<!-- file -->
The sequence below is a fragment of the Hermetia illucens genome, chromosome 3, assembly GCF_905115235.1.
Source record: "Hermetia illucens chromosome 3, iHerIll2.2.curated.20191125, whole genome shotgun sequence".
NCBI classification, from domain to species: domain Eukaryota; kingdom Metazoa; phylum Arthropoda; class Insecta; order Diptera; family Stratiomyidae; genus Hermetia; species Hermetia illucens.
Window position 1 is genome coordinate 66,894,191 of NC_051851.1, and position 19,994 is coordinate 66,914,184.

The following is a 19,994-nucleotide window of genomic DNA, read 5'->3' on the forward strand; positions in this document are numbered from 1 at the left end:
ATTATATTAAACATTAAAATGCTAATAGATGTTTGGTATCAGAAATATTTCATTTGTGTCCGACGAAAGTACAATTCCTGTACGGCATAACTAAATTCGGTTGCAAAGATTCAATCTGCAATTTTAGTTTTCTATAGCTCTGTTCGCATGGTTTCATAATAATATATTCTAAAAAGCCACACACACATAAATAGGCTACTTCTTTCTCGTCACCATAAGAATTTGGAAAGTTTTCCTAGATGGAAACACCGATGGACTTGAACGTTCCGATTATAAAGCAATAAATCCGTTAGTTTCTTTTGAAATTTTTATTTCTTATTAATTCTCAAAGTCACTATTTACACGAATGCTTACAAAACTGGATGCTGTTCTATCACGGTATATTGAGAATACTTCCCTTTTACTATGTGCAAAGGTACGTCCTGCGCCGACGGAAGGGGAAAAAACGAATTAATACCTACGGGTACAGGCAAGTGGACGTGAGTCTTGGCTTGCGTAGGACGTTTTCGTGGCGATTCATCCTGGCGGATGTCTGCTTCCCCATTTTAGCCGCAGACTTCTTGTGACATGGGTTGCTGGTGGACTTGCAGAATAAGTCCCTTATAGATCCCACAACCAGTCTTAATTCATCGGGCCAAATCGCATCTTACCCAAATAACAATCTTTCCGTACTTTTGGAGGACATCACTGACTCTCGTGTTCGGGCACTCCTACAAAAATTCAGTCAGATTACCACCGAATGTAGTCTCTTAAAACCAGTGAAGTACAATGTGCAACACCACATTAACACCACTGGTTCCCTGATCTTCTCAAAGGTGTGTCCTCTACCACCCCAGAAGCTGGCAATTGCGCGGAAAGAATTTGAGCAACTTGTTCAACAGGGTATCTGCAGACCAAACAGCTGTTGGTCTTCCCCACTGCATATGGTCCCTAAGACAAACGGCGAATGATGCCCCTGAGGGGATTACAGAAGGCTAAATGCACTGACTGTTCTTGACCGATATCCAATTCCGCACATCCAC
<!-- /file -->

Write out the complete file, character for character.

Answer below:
The sequence below is a fragment of the Hermetia illucens genome, chromosome 3, assembly GCF_905115235.1.
Source record: "Hermetia illucens chromosome 3, iHerIll2.2.curated.20191125, whole genome shotgun sequence".
NCBI classification, from domain to species: domain Eukaryota; kingdom Metazoa; phylum Arthropoda; class Insecta; order Diptera; family Stratiomyidae; genus Hermetia; species Hermetia illucens.
Window position 1 is genome coordinate 66,894,191 of NC_051851.1, and position 19,994 is coordinate 66,914,184.

The following is a 19,994-nucleotide window of genomic DNA, read 5'->3' on the forward strand; positions in this document are numbered from 1 at the left end:
ATTATATTAAACATTAAAATGCTAATAGATGTTTGGTATCAGAAATATTTCATTTGTGTCCGACGAAAGTACAATTCCTGTACGGCATAACTAAATTCGGTTGCAAAGATTCAATCTGCAATTTTAGTTTTCTATAGCTCTGTTCGCATGGTTTCATAATAATATATTCTAAAAAGCCACACACACATAAATAGGCTACTTCTTTCTCGTCACCATAAGAATTTGGAAAGTTTTCCTAGATGGAAACACCGATGGACTTGAACGTTCCGATTATAAAGCAATAAATCCGTTAGTTTCTTTTGAAATTTTTATTTCTTATTAATTCTCAAAGTCACTATTTACACGAATGCTTACAAAACTGGATGCTGTTCTATCACGGTATATTGAGAATACTTCCCTTTTACTATGTGCAAAGGTACGTCCTGCGCCGACGGAAGGGGAAAAAACGAATTAATACCTACGGGTACAGGCAAGTGGACGTGAGTCTTGGCTTGCGTAGGACGTTTTCGTGGCGATTCATCCTGGCGGATGTCTGCTTCCCCATTTTAGCCGCAGACTTCTTGTGACATGGGTTGCTGGTGGACTTGCAGAATAAGTCCCTTATAGATCCCACAACCAGTCTTAATTCATCGGGCCAAATCGCATCTTACCCAAATAACAATCTTTCCGTACTTTTGGAGGACATCACTGACTCTCGTGTTCGGGCACTCCTACAAAAATTCAGTCAGATTACCACCGAATGTAGTCTCTTAAAACCAGTGAAGTACAATGTGCAACACCACATTAACACCACTGGTTCCCTGATCTTCTCAAAGGTGTGTCCTCTACCACCCCAGAAGCTGGCAATTGCGCGGAAAGAATTTGAGCAACTTGTTCAACAGGGTATCTGCAGACCAAACAGCTGTTGGTCTTCCCCACTGCATATGGTCCCTAAGACAAACGGCGAATGATGCCCCTGAGGGGATTACAGAAGGCTAAATGCACTGACTGTTCTTGACCGATATCCAATTCCGCACATCCAC